Monday, January 31, 2011

Smooth, Jazz Tone On a Solid Body Guitar

Hollow-body or semi-hollow electric guitars used to sounds more warm and open, than solid-body constructions. It's a big advantage for many blues and jazz players. However, having a solid-body axe is not a problem on the way to get a nice, warm, jazz tone.

I'm the one of those, who play jazz on solid body guitars. It's because I like the tone dynamic and comfort of this kind of constructions. I have really smooth, jazz tone with my SG (yes, I'm using SG to play jazz).

So, how to get that smooth, warm tone on a solid body guitar?

1. Strings

One of the most important things for me.

Thick strings will give you more solid sound with a significant amount of bass. It really helps in making a warm and open sound. It's good to have at least 12-52 set.

You can experiment with flatwound and roundwound strings. A lot of jazz guitarists prefer flatwound, but not all.

2. Use the volume control knob more often

When you're turning down the volume pot, you're also losing some amount of treble. It's a very good thing for reaching the jazz guitar tone. This way of muffling and smoothing the signal is even better than using the tone control knob.

Try to set your optimal volume level not on 10, but around 6 to 8. It will give you two useful ways of using the volume knob. You will be able to make your tone louder and more distinct, or even more quiet and soft.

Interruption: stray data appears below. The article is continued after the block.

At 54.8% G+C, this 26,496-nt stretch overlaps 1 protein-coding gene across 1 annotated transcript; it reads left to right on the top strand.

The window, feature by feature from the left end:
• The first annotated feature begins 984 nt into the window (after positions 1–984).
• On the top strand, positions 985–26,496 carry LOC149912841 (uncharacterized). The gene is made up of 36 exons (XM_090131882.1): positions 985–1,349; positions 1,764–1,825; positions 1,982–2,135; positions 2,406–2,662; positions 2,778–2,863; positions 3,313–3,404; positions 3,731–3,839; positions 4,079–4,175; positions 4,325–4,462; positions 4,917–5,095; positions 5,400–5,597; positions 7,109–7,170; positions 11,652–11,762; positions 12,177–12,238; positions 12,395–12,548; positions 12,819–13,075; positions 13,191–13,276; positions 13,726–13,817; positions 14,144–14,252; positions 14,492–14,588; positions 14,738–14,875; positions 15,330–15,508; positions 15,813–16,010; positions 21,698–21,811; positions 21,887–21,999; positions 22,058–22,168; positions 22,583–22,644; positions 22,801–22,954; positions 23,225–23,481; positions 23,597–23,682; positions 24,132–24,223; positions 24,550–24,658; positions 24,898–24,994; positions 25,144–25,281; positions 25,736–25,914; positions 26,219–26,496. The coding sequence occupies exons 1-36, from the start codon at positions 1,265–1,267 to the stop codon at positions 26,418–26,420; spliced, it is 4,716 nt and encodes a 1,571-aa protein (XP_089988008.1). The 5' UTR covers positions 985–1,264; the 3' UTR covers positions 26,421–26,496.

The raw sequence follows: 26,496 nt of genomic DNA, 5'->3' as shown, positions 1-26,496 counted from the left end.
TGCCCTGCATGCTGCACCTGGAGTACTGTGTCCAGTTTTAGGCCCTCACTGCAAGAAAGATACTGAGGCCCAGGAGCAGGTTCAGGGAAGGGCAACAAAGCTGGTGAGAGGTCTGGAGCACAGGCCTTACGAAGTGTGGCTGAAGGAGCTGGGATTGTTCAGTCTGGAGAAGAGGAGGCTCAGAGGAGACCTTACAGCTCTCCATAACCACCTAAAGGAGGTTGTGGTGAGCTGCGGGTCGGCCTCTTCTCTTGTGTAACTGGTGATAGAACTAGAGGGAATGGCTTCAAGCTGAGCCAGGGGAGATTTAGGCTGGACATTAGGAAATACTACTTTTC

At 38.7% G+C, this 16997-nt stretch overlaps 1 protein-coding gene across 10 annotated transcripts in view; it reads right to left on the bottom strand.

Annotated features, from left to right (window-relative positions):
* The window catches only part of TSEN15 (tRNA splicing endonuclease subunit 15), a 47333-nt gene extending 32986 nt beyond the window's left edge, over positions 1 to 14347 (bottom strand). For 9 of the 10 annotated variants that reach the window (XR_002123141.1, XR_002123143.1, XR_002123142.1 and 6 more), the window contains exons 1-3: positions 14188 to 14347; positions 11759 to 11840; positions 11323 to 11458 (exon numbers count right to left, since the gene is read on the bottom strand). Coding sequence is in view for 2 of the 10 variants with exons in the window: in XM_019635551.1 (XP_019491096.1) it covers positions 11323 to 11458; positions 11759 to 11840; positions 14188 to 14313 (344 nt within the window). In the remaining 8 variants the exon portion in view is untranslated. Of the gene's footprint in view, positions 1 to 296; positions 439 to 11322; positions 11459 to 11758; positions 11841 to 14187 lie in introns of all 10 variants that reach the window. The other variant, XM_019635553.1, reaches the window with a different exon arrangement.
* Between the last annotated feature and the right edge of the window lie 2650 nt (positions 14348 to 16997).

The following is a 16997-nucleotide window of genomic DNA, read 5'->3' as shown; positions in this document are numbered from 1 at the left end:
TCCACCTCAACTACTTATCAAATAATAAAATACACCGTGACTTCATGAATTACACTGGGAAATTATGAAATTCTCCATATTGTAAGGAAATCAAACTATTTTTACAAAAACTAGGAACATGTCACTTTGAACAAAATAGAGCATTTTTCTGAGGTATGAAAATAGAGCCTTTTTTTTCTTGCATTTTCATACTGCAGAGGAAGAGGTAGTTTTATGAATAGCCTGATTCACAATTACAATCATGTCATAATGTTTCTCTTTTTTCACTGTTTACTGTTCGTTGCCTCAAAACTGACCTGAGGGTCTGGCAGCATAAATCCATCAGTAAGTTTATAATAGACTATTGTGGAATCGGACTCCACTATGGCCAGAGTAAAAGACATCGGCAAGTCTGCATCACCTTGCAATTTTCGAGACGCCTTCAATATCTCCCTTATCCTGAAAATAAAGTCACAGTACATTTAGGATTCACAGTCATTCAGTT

3. Picking

You can pick the strings in many places. For example, for smooth jazz chords I like the place between fretboard and neck pickup. It gives a mellower tone, than picking closer to the bridge.

Improve your picking technique. You need to be able to play gently/softly and dynamically/aggressively with full control over it.

4. Chose the right pick

I heard somewhere that thick picks are the best for jazz guitar. I can't agree. It's always about your own preferences. Choose the pick, which will be good to play in many moods. Like I said in the 3rd point - „you need to be able to play gently/softly and dynamically/aggressively with full control over it”.

5. Pickups

You can reach a nice jazz tone with single-coil pickups as well as with humbuckers. Of course there are some differences between them, but both pickup types works well for jazz.

Most of jazz guitarists play on the neck pickup. However, by using neck and middle together, you can make a good effect also.

6. Tone control

If you want to keep your tone transparent and full, use the tone control knob only slightly, or just keep it always on 10. Use the ways that I described in points 1-5 as the base. The tone control can be a supplement.

If you like really dark and warm sound, roll-off the tone knob quite much. It works very good with some high value tone cap.

You can mod your tone control circuit by changing the tone capacitor.
Use some high values – like 0,033uF, 0,047uF or 0,05uF – if you want more bass and smoothness. Use some low values – like 4,7nF or 3,3nF – if you want to muffle only some amount of high-end.
(These values are only my proposition for PAF/classic humbuckers. It's good to experiment with many different caps. Classic single-coil pickups need a little bit higher cap value than humbuckers.)